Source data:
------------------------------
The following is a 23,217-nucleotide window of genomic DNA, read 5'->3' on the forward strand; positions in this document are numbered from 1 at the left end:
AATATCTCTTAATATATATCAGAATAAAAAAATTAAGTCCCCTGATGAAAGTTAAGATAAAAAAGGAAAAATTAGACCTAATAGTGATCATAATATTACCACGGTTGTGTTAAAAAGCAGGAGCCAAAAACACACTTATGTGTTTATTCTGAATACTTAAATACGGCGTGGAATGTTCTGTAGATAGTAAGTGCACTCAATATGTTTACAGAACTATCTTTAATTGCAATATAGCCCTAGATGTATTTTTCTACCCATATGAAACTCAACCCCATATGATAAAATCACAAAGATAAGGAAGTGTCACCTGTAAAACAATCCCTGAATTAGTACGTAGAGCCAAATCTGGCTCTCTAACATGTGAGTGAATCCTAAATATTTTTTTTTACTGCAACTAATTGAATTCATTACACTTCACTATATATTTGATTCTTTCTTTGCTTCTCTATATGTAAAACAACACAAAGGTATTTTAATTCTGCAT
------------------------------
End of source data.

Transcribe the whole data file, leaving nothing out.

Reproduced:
The following is a 23,217-nucleotide window of genomic DNA, read 5'->3' on the forward strand; positions in this document are numbered from 1 at the left end:
AATATCTCTTAATATATATCAGAATAAAAAAATTAAGTCCCCTGATGAAAGTTAAGATAAAAAAGGAAAAATTAGACCTAATAGTGATCATAATATTACCACGGTTGTGTTAAAAAGCAGGAGCCAAAAACACACTTATGTGTTTATTCTGAATACTTAAATACGGCGTGGAATGTTCTGTAGATAGTAAGTGCACTCAATATGTTTACAGAACTATCTTTAATTGCAATATAGCCCTAGATGTATTTTTCTACCCATATGAAACTCAACCCCATATGATAAAATCACAAAGATAAGGAAGTGTCACCTGTAAAACAATCCCTGAATTAGTACGTAGAGCCAAATCTGGCTCTCTAACATGTGAGTGAATCCTAAATATTTTTTTTTACTGCAACTAATTGAATTCATTACACTTCACTATATATTTGATTCTTTCTTTGCTTCTCTATATGTAAAACAACACAAAGGTATTTTAATTCTGCAT